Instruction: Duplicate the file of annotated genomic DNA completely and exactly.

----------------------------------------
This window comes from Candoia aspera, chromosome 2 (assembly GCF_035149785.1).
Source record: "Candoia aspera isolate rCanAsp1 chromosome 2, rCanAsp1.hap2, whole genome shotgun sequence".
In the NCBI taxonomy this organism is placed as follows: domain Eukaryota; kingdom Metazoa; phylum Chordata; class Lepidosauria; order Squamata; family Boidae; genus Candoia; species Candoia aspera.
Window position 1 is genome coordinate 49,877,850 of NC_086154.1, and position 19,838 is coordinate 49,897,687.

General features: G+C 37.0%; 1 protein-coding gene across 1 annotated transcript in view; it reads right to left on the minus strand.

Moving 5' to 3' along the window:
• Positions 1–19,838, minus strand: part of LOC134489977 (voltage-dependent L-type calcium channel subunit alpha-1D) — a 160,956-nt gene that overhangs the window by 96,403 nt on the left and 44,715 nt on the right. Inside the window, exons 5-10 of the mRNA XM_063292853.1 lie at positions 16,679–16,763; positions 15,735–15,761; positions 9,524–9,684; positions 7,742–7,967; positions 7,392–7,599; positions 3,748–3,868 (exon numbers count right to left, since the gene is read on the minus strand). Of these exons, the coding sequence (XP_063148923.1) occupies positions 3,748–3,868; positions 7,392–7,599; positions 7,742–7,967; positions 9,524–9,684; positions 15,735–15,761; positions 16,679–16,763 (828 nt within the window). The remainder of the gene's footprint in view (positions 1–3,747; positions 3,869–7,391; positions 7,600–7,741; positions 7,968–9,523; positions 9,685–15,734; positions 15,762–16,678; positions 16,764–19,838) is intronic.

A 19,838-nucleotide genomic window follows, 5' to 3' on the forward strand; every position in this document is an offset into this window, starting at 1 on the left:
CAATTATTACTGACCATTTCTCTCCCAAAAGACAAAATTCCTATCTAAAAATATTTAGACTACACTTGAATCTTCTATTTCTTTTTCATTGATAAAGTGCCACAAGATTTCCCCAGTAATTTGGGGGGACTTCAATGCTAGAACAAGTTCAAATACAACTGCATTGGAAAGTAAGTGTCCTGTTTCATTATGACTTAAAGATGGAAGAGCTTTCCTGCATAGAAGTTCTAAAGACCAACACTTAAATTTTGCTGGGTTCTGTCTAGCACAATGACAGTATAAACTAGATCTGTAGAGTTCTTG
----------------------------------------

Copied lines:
This window comes from Candoia aspera, chromosome 2 (assembly GCF_035149785.1).
Source record: "Candoia aspera isolate rCanAsp1 chromosome 2, rCanAsp1.hap2, whole genome shotgun sequence".
In the NCBI taxonomy this organism is placed as follows: domain Eukaryota; kingdom Metazoa; phylum Chordata; class Lepidosauria; order Squamata; family Boidae; genus Candoia; species Candoia aspera.
Window position 1 is genome coordinate 49,877,850 of NC_086154.1, and position 19,838 is coordinate 49,897,687.

General features: G+C 37.0%; 1 protein-coding gene across 1 annotated transcript in view; it reads right to left on the minus strand.

Moving 5' to 3' along the window:
• Positions 1–19,838, minus strand: part of LOC134489977 (voltage-dependent L-type calcium channel subunit alpha-1D) — a 160,956-nt gene that overhangs the window by 96,403 nt on the left and 44,715 nt on the right. Inside the window, exons 5-10 of the mRNA XM_063292853.1 lie at positions 16,679–16,763; positions 15,735–15,761; positions 9,524–9,684; positions 7,742–7,967; positions 7,392–7,599; positions 3,748–3,868 (exon numbers count right to left, since the gene is read on the minus strand). Of these exons, the coding sequence (XP_063148923.1) occupies positions 3,748–3,868; positions 7,392–7,599; positions 7,742–7,967; positions 9,524–9,684; positions 15,735–15,761; positions 16,679–16,763 (828 nt within the window). The remainder of the gene's footprint in view (positions 1–3,747; positions 3,869–7,391; positions 7,600–7,741; positions 7,968–9,523; positions 9,685–15,734; positions 15,762–16,678; positions 16,764–19,838) is intronic.

A 19,838-nucleotide genomic window follows, 5' to 3' on the forward strand; every position in this document is an offset into this window, starting at 1 on the left:
CAATTATTACTGACCATTTCTCTCCCAAAAGACAAAATTCCTATCTAAAAATATTTAGACTACACTTGAATCTTCTATTTCTTTTTCATTGATAAAGTGCCACAAGATTTCCCCAGTAATTTGGGGGGACTTCAATGCTAGAACAAGTTCAAATACAACTGCATTGGAAAGTAAGTGTCCTGTTTCATTATGACTTAAAGATGGAAGAGCTTTCCTGCATAGAAGTTCTAAAGACCAACACTTAAATTTTGCTGGGTTCTGTCTAGCACAATGACAGTATAAACTAGATCTGTAGAGTTCTTG